In a previous post, I mentioned that I had recently become debt-free outside of the mortgages on my primary residence and investment condo. In that blog post, I announced an outrageous goal of paying off the mortgage on my primary residence in 7.5 years. I gave you the Cliff Notes version there of the strategy I devised to accomplish this big, hairy, and audacious goal. In this post, I want to expand upon the thinking and get more granular on the strategy. My hope is that by the end of this post you will realize that this strategy is easy and anyone can follow it…even though most won’t. Only those truly hot in pursuit of financial independence will have the discipline and willpower to follow through on this strategy.
To the Victor go the spoils. – Virgil
First, I would like to point out that this is a plan that involves absolutely no austerity to your current lifestyle. I got the idea from a retirement savings strategy referred to as the “save more tomorrow plan.” The premise is that you start with the minimum contribution to your 401K that your company matches, which is typically in the 3-6% range. The goal is to increase your contribution as a percentage of your income in order to max out your 401K (max as of 2015 is $18,000). However, the objective is never to feel any pain during this increase process. So you only increase your contributions every time you get a raise. Because you never spend that increase, you never get used to having it, so you effortlessly eventually max out your 401K. Thus the “no pain” comment.
Although we are talking mortgage snowballs here, I need to state that I have a different philosophy on maxing out your 401K. In my opinion, it’s imperative that you max it out as soon as possible, and ideally, during your first year in the workplace. If you think about it, you’re typically just getting out of college and are making more money than you ever have in your life. Even if you maxed out $18,000 on a $50,000 per year salary, I would wager that you’re likely still making multiples of what you made while you were going to school. Play poor a little longer and get that 401K working for you. You’ll never get back the power of those first years if you don’t. Perhaps I’m a bit biased since this is the path I chose when I first entered the workforce, but it’s worked for me so far. I have been maxing out my 401K since day one.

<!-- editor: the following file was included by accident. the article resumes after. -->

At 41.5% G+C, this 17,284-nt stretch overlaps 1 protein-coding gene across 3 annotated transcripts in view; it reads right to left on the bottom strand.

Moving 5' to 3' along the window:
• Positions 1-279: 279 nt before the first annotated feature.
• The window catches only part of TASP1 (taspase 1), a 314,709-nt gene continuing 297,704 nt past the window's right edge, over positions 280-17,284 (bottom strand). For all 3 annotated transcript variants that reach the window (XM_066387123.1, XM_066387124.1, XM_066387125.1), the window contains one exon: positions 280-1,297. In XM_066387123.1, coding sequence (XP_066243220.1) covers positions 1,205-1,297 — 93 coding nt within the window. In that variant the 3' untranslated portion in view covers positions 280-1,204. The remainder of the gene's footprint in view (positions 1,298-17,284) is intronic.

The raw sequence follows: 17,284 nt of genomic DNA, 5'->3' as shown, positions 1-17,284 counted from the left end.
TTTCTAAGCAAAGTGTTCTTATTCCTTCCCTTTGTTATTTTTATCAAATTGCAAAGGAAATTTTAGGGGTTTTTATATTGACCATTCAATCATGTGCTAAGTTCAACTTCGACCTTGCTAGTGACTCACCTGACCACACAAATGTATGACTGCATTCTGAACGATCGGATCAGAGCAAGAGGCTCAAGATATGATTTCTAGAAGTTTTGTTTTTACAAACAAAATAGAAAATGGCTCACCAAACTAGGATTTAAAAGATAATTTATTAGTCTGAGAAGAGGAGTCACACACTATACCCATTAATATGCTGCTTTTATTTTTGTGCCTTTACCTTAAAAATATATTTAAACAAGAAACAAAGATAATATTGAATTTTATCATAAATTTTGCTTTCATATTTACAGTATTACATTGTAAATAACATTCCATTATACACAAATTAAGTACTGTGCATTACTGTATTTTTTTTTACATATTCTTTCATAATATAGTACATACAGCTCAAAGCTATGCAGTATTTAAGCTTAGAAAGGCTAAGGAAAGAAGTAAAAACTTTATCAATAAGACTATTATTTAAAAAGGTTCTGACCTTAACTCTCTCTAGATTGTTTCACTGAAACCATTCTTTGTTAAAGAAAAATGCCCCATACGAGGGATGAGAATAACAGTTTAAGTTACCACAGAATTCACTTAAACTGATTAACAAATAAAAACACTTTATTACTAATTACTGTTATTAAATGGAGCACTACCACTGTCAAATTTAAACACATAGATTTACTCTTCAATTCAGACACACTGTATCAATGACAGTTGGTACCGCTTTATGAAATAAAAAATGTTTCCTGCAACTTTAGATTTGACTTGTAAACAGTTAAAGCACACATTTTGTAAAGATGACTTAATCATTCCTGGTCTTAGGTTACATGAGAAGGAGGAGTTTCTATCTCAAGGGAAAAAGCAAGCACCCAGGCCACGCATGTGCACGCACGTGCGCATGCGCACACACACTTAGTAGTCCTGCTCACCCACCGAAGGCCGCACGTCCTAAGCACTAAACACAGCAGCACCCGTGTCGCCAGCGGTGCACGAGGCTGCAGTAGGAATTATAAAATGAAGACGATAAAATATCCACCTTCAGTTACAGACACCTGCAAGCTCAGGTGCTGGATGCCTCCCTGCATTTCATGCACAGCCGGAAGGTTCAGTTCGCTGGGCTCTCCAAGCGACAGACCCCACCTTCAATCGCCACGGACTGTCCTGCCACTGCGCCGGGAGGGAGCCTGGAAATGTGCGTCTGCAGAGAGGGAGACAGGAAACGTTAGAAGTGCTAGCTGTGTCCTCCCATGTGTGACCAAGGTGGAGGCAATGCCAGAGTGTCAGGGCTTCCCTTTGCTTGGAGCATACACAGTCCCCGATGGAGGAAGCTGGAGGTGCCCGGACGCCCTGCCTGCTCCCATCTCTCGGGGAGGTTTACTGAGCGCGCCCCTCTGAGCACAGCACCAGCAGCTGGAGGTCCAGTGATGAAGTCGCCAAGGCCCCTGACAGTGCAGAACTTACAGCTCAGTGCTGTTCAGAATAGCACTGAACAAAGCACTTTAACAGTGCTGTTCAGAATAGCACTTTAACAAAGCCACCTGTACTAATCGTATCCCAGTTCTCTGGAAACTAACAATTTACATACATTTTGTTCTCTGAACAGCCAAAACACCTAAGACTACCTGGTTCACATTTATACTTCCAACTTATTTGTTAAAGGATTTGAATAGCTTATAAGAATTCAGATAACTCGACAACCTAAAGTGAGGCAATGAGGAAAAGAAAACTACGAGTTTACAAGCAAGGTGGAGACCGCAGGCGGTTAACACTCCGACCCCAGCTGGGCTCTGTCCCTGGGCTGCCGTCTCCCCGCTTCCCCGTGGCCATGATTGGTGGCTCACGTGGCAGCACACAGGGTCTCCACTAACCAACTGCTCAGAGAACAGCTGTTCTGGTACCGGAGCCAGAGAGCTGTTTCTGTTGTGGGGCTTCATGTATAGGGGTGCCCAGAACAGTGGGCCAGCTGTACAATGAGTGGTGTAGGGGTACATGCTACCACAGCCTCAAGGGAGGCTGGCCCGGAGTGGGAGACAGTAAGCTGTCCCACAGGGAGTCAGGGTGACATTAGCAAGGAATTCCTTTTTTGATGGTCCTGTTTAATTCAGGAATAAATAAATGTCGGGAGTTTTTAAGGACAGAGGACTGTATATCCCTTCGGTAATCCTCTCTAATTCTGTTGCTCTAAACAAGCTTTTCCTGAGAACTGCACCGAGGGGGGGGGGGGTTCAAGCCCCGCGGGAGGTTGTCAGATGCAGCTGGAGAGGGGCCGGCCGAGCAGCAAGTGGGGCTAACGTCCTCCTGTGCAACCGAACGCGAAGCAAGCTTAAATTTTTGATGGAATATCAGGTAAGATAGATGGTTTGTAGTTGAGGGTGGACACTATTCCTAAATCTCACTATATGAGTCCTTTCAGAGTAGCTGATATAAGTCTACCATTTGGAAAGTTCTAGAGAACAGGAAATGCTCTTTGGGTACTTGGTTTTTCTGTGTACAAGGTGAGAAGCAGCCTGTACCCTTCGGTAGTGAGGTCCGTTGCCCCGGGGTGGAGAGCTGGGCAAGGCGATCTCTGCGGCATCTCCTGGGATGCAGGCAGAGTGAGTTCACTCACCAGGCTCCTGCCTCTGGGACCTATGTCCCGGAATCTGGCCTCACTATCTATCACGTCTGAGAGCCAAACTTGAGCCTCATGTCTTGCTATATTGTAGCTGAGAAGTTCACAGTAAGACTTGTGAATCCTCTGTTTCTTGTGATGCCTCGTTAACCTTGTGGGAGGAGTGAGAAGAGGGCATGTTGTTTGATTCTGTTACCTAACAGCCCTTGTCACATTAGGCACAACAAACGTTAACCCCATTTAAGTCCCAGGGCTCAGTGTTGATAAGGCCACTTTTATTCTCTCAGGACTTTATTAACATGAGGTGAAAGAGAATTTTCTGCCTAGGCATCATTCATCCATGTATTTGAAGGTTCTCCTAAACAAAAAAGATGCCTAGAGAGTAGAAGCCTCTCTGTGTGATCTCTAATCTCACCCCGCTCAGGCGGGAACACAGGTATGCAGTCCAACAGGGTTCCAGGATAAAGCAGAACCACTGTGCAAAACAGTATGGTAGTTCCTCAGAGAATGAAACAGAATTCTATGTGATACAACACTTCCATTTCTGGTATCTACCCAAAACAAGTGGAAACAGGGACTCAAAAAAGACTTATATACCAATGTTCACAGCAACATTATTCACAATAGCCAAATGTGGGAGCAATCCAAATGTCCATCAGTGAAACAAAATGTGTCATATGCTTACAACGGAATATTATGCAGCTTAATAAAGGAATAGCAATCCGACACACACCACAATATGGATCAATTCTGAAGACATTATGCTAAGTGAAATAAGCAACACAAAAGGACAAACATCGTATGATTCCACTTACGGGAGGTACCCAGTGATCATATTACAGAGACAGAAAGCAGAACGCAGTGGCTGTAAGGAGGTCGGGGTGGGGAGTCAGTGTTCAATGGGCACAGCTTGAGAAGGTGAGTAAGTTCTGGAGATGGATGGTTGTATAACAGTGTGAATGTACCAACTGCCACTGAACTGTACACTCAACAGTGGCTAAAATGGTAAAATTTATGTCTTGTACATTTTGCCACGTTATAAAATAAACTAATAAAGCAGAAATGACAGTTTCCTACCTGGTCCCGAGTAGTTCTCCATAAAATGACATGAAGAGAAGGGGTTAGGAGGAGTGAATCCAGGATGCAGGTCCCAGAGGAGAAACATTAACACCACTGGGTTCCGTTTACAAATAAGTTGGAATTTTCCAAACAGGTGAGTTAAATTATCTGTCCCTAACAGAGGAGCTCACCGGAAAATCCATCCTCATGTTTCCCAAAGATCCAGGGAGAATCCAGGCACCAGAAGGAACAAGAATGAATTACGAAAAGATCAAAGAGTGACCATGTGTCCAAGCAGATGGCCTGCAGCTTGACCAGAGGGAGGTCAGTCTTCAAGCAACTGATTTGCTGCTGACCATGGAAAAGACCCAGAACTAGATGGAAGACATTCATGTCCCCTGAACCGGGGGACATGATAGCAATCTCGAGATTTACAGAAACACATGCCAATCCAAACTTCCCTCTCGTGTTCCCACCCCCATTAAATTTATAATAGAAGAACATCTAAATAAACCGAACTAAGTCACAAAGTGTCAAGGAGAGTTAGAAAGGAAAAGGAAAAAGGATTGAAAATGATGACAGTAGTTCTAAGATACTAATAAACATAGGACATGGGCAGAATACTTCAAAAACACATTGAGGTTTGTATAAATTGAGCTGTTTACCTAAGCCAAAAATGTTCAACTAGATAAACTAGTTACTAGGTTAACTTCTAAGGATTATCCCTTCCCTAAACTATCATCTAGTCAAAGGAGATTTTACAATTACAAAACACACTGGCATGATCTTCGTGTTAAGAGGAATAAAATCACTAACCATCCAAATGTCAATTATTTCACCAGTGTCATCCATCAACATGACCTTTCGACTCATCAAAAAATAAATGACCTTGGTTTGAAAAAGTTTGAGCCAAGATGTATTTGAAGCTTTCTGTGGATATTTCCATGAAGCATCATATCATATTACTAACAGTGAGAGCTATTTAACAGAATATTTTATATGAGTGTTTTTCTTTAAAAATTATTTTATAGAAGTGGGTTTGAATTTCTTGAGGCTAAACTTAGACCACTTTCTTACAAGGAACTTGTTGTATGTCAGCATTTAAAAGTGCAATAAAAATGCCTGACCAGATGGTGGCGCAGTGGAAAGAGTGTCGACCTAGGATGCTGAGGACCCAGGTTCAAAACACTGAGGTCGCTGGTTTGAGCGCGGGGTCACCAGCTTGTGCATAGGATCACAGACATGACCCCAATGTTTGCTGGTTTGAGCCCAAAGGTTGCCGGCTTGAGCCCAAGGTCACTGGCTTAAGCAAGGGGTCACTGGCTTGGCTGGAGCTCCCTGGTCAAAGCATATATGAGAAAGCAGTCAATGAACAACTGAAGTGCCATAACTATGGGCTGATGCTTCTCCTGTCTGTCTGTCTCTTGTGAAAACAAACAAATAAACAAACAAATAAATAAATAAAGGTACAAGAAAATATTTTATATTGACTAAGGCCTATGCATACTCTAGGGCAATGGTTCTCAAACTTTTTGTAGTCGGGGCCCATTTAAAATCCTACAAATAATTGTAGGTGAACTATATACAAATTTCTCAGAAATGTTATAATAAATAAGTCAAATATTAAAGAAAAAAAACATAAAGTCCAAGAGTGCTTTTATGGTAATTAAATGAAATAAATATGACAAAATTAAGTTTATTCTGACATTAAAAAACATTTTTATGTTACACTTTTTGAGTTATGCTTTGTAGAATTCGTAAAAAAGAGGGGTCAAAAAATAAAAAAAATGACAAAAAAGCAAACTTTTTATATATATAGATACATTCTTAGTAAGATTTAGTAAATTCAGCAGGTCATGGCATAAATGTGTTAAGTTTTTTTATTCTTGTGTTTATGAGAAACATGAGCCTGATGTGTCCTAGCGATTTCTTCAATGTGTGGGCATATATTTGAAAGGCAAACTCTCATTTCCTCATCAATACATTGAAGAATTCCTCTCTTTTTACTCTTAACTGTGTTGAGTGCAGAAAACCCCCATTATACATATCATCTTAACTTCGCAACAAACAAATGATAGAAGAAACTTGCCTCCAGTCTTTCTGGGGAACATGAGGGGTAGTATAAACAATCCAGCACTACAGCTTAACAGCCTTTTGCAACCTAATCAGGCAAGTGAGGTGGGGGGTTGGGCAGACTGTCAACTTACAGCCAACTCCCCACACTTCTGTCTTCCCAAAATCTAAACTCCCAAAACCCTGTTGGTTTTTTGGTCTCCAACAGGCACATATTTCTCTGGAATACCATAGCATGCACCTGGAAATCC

Nonetheless, I do like the underlying philosophy of the strategy and its application to paying down debt and particularly a mortgage. So let’s dive in and get under the hood of this strategy…
If you have ever heard of “Snowball Momentum” then you will immediately understand why I chose the name I did. The basic concept is that if you start with a small snowball and roll it down a hill, you will gradually get a snowball that increases in both size and speed. As I lay out the fundamentals of this strategy, you’ll see the exponential “snowball” power come to life.
Let’s define the fundamentals of this strategy. If you can stick to the framework I have developed, it will make it much easier to adhere to and will increase your probability of success.
(1) Buy a house that is less than you can afford. Most people get pre-approved for a loan during the house buying process. During that process, they find out the maximum loan they can obtain in purchasing a home, and then most people go out and buy as much house as they can right up to that maximum amount of money the bank says they can borrow. In my case, my wife and I were pre-approved for a loan of up to $750K. But we had no intention of buying a house that would require a loan that large. My rule of thumb is to borrow around 2X your annual gross pay (at most 3X).
(2) Increase your after-tax income every year. Ideally, you will increase your after-tax income by about 2.9% of your starting mortgage every year. So in my case, with a mortgage of $350K, that calculates to about $10,000 per year. Over seven years that is an additional $280K (2.9% x $350K x 28 = $280K). In the table below you will see that by year seven you are earning an additional $70,000 per year based on this example.